Gas prices have increased sharply due to more expensive crude oil costs and the start of refinery maintenance season. Gas prices typically increase this time of year as refineries conduct maintenance, which can limit fuel production. Rising crude oil costs have also made it more expensive for refineries to produce gasoline, which has contributed to higher pump prices.
Even with the national average trending higher, ample gasoline supplies and lower crude oil costs than in recent years should prevent prices from rising as high as in recent memory. In addition, severe cold weather, particularly in the Northeast and Midwestern United States, may limit driving and gasoline demand in the near term. Barring any major disruptions in supply, AAA anticipates drivers will continue to pay below $3 per gallon throughout 2015.
With prices increasing across the country, a shrinking number of states are registering an average below $2 per gallon, only Utah ($1.93) Idaho ($1.94) and Montana ($1.97) remain below this threshold. Hawaii ($3.03) continues to lead the market and is the only state with an average above $3 per gallon. California ($2.80), Alaska ($2.57), New York ($2.46) and Nevada ($2.44) round out the nation’s top five most expensive markets for retail gasoline.
Weekly comparisons continue to show that nearly all drivers are paying more to refuel their vehicles. The price at the pump has inched higher in 48 states, with 33 of these states registering increases of a nickel or more per gallon week-over-week. Motorists in California (+15 cents), Arizona (+12 cents), Oregon (+12 cents) and Delaware (+11 cents) are experiencing the sharpest increases over this period. On the other end of the spectrum, the average price at the pump has fallen in Alaska (-5 cents), Hawaii (-2 cents) and Washington, D.C. (fractions of a penny) versus one week ago. Two-week price comparisons also reflect overall increases in the price at the pump. The average price has jumped in the same 48 states and Washington, D.C., with the majority of states (41) registering double-digit premiums versus two weeks ago. California (+34 cents) and Oregon (+25 cents) are registering the largest increases in price over this period.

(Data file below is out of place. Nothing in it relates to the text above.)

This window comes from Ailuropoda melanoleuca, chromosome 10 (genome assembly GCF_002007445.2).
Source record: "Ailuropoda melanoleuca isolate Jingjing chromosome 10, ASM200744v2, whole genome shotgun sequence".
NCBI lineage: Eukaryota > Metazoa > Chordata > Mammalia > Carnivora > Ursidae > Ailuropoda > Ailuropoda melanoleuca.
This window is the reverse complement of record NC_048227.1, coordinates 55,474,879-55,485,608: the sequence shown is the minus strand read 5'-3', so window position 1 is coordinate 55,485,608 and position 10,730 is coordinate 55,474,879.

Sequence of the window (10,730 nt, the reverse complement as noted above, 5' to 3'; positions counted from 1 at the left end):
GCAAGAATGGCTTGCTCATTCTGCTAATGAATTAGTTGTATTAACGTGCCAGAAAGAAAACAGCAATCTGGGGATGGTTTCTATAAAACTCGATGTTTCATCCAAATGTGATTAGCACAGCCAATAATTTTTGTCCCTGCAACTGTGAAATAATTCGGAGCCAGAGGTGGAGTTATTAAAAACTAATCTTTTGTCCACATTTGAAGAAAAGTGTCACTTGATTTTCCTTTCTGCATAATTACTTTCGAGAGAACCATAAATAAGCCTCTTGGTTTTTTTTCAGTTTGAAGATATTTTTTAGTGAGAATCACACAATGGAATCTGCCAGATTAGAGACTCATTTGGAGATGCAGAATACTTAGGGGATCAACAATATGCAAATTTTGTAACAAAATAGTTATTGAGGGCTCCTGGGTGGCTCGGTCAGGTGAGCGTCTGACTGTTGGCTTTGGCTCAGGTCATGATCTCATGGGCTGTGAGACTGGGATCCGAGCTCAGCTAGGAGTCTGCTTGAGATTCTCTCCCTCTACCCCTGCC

Consumers in 42 states are paying higher prices month-over-month, and the price is up by a dime or more in the bulk (33) of these states. Twelve states are posting increases of a quarter or more, led by the mid-continent states of Michigan (+36 cents), Kansas (+35 cents), Illinois (+34 cents), and Missouri (+33). The price at the pump is lower than one month ago in just eight states and Washington, D.C., headlined by Hawaii (-31 cents) and Alaska (-25 cents), where consumers are saving the most per gallon in comparison to one month ago.
Despite recently higher prices, year-over-year comparisons still reflect savings nationwide. Drivers in every state and Washington, D.C. are saving at the pump, and the average price is down by $1 or more in 46 states and Washington, D.C.
OPEC’s decision not to act as a market-stabilizer is beginning impact global energy development, as companies in countries with more expensive production costs have reportedly begun curtailing investments and employment. The global price of Brent crude rallied this past week and closed above the $60 per barrel benchmark for the first time in 2015. This represents an increase of more than 30 percent since mid-January and is reflective of the global oil market’s overall volatility.
At the close of Friday’s formal trading on the NYMEX, domestic WTI crude settled at $52.78 per barrel, up $1.57 on the day.
Information Posted from AAA